Engineered bacterium is helping in the search for new antibiotics
To help in the search for new antibiotics, Juan Pablo Gomez-Escribano and Professor Mervyn Bibb have adapted a strain of Streptomyces coelicolor to express clusters of genes found from genome sequencing projects whose functions are unknown.
The increasing problem of resistance to antibiotics in a broad range of human pathogens means that we are in growing need of new clinically effective antimicrobial agents.
One strategy to discover such compounds is ‘genome mining,’ the search for potential new antibiotic genes in sequenced genomes.
Sequencing the genomes of actinomycetes, the group of bacteria from which two thirds of current antibiotics are derived, has thrown up a large number of gene clusters of unknown function.
Some of these ‘cryptic’ gene clusters may produce antimicrobial compounds, but only under certain conditions, or in undetectable amounts in their native hosts.
As part of ActinoGen, an EU-funded project using genomics to exploit unexplored genetic resources in the search for new antibiotics, the John Innes Centre scientists have engineered Streptomyces coelicolor M145 to enhance the expression of these gene clusters and to characterise their products.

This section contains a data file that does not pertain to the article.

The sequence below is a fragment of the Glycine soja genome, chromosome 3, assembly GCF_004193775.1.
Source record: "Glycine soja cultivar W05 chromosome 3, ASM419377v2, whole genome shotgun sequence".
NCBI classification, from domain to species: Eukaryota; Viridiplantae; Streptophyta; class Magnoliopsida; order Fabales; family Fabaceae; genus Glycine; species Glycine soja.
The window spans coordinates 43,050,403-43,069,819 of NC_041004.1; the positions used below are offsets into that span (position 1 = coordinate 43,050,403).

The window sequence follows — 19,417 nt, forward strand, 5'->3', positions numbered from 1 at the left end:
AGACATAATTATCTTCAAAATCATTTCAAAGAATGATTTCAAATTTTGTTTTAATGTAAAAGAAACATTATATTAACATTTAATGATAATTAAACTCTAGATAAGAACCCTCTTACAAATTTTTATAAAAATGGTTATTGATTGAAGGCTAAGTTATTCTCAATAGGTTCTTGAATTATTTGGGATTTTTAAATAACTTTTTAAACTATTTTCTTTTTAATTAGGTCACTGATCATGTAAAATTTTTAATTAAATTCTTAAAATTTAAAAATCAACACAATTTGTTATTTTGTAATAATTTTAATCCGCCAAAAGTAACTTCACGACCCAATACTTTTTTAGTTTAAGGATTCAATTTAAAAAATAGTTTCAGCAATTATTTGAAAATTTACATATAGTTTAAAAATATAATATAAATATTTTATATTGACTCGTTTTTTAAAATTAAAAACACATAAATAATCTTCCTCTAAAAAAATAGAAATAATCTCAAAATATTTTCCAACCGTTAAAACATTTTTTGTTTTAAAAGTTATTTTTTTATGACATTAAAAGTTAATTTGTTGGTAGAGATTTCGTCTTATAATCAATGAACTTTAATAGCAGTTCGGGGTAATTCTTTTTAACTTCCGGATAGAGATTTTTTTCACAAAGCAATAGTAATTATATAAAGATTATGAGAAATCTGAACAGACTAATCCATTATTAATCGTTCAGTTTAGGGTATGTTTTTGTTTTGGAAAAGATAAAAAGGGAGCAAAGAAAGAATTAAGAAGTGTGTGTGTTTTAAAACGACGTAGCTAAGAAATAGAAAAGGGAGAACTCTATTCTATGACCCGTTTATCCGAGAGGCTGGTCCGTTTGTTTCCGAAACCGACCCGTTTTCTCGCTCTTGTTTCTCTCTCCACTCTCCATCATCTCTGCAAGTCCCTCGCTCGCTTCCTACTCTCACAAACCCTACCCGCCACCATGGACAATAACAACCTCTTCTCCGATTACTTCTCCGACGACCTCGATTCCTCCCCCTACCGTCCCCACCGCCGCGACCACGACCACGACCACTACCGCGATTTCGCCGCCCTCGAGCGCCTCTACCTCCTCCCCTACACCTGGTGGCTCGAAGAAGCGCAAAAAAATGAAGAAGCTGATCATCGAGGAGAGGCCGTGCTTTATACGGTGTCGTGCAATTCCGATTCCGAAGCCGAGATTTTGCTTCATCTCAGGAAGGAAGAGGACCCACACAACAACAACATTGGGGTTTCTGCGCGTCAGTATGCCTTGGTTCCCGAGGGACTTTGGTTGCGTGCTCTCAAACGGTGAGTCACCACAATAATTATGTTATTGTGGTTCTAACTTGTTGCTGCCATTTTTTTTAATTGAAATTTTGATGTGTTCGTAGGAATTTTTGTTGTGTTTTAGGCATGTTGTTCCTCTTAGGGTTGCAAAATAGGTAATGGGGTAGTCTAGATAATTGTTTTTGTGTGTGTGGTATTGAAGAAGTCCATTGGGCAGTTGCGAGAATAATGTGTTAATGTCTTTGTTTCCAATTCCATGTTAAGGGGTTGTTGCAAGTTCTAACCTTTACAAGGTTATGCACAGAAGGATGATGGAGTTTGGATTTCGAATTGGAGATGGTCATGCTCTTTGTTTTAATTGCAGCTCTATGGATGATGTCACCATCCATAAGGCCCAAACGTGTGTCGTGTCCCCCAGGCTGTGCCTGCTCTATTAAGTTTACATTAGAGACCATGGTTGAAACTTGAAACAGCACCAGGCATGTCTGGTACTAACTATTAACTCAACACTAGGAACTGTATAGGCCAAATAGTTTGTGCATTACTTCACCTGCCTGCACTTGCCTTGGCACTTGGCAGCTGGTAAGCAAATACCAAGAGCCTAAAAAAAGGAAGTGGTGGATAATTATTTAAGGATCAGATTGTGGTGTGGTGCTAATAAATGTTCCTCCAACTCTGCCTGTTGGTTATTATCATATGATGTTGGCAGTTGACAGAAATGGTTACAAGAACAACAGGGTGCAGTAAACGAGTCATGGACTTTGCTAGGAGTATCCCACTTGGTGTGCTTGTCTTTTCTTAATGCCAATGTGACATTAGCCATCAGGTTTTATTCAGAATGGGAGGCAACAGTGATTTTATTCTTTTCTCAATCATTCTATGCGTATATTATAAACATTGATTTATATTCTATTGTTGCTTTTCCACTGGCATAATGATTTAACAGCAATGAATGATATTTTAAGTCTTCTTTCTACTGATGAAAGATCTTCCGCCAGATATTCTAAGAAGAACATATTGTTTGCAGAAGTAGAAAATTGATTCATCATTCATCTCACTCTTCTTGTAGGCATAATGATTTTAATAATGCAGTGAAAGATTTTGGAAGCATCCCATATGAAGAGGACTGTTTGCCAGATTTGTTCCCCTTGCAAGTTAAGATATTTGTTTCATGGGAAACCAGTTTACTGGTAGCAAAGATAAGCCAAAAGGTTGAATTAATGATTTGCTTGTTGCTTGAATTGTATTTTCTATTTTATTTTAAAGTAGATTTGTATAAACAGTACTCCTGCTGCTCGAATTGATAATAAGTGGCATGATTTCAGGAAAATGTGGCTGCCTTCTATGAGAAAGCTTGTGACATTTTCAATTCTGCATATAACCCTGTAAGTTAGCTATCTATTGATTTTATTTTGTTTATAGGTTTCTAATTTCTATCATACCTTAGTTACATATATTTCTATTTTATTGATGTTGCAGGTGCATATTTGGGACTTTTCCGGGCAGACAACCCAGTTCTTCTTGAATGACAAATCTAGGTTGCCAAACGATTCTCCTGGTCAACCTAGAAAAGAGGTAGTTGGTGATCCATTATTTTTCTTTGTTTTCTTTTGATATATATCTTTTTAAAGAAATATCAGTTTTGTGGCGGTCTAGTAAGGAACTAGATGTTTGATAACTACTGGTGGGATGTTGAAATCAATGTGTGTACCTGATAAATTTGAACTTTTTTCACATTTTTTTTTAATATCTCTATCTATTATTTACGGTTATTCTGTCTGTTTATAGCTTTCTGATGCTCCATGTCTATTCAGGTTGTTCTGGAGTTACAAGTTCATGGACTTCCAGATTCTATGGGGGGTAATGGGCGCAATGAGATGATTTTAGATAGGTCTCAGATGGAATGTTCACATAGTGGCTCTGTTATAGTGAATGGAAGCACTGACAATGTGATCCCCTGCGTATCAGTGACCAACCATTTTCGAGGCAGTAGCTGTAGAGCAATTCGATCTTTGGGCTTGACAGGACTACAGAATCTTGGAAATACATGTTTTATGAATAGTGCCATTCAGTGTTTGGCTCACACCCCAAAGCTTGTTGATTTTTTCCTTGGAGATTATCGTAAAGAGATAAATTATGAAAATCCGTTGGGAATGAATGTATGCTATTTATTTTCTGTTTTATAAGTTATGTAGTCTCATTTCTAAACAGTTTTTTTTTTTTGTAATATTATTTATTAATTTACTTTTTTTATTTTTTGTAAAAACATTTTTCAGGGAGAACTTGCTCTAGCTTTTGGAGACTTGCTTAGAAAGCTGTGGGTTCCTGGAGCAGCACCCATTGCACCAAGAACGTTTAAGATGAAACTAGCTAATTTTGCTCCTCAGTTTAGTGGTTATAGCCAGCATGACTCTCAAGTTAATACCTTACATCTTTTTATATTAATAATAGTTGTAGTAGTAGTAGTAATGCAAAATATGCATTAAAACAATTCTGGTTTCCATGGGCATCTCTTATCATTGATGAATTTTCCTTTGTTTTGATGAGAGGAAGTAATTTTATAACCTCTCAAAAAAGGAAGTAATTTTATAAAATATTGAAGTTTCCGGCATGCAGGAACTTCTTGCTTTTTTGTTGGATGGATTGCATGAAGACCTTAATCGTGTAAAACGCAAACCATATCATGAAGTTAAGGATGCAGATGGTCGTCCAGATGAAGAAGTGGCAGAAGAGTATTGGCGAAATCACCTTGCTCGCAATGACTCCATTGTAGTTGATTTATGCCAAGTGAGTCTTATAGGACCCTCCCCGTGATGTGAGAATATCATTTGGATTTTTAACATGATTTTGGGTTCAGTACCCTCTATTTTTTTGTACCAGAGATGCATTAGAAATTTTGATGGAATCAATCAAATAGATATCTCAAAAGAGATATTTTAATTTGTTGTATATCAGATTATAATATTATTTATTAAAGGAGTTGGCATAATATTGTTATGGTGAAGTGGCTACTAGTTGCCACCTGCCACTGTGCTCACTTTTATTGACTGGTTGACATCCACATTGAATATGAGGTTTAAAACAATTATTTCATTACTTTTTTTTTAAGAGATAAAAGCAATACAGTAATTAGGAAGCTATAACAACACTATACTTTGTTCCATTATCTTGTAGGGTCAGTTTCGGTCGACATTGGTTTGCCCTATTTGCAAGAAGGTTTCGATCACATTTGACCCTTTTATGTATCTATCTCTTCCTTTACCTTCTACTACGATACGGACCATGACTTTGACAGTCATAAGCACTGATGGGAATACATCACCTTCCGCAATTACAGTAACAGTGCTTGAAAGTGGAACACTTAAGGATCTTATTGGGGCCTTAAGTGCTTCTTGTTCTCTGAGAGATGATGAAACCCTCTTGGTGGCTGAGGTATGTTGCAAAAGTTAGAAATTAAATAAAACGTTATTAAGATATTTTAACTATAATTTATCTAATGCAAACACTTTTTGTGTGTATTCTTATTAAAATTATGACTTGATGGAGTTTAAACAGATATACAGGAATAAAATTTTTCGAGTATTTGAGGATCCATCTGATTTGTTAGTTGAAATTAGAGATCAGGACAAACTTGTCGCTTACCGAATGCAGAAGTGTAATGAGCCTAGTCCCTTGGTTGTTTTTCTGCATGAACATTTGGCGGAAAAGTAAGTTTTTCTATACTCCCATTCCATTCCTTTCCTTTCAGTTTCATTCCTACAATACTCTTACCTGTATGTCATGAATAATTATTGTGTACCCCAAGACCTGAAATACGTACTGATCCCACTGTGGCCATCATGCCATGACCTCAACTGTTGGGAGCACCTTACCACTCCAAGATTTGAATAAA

The strain has had its own antibiotic genes removed, to reduce competition for resources, and has also been engineered to increase the level of production from introduced antibiotic gene clusters. Both changes will make it much easier to identify and characterise the products of cryptic gene clusters.
The strains are now being used by a number of different research groups.
“We believe that these strains can make a major contribution to the discovery of novel natural products and may contribute significantly to addressing the urgent need for new antibiotics,” said Professor Bibb.